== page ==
This week’s discussion has an interesting prompt that has caused me to seriously think about my own non-verbal ques and what message I may be sending to others. So. Beyond that let’s talk about the first candidate that presents as confident but to confident. Let’s think for a moment that your speaking with a candidate that has rigid posture, makes constant eye contact and has a constant expression on their face. Yes, they do project confidence however, they are also projecting hostility which can give an expression that you don’t want. The advice I would give this person is to not stare like we are in a contest. Secondly, smile and relax which I think are two sides of the same coin. Now, about the second candidate, this person slumps in their chair, makes little to no eye contact and last but not least checks their phone every 10 minutes while fidgeting the entire time. This person needs serious help, I know because I have all of these systems than one, that one is the phone. My advice to this person is to calm yourself down before walking in. This calmness will make it easier to not fidget as much and also make eye contact which are both hard to do when you are nervous. “One of the most common ways candidates give off negative vibes is through non-verbal communication, yet most people are wholly unaware of the kinds of signals they’re sending through simple things like facial expressions or how they sit or stand (Casali, 2018).”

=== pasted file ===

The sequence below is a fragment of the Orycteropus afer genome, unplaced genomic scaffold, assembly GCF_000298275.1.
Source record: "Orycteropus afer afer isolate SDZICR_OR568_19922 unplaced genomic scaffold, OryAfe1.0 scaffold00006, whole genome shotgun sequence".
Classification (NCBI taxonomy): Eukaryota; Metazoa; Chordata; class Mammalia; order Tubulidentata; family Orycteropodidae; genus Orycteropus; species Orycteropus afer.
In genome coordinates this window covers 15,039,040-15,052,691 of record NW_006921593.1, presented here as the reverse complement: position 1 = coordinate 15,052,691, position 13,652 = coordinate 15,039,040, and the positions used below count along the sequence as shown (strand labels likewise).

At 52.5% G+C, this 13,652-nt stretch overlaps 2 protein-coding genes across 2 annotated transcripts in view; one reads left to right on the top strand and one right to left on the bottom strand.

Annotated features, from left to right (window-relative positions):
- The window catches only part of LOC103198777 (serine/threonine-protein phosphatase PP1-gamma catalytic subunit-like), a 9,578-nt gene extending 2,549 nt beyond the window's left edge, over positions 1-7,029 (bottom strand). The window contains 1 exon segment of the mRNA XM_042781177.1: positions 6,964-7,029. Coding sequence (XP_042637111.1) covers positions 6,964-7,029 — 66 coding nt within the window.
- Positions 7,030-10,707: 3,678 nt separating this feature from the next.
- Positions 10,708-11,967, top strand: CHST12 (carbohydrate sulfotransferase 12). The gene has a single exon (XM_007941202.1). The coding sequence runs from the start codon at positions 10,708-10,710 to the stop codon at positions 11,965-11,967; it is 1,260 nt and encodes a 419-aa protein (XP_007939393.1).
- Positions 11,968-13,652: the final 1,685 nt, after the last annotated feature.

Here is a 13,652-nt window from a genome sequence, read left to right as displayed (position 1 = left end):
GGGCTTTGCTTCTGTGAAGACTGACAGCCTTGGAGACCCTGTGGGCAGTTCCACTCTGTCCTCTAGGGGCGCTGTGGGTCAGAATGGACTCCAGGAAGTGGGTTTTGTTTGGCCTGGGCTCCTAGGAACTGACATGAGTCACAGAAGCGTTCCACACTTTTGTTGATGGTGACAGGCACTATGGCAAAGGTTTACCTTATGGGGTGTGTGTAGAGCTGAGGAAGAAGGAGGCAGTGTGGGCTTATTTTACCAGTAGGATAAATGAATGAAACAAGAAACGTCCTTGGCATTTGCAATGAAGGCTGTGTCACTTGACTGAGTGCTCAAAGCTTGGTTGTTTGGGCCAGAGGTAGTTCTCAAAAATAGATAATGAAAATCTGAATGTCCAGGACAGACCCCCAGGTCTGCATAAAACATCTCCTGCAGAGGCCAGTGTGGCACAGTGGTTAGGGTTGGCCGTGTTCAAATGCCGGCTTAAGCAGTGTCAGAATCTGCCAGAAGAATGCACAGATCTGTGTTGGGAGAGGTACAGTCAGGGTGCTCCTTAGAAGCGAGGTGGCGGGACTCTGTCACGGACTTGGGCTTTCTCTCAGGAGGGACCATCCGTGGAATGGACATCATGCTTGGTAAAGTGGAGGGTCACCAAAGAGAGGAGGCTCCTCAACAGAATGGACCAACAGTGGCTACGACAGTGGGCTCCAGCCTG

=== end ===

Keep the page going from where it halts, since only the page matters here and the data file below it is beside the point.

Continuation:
Casali, B. (2018) The Power of Body Language in the Job Interview. Retrieved from: https://www.biospace.com/article/the-power-of-body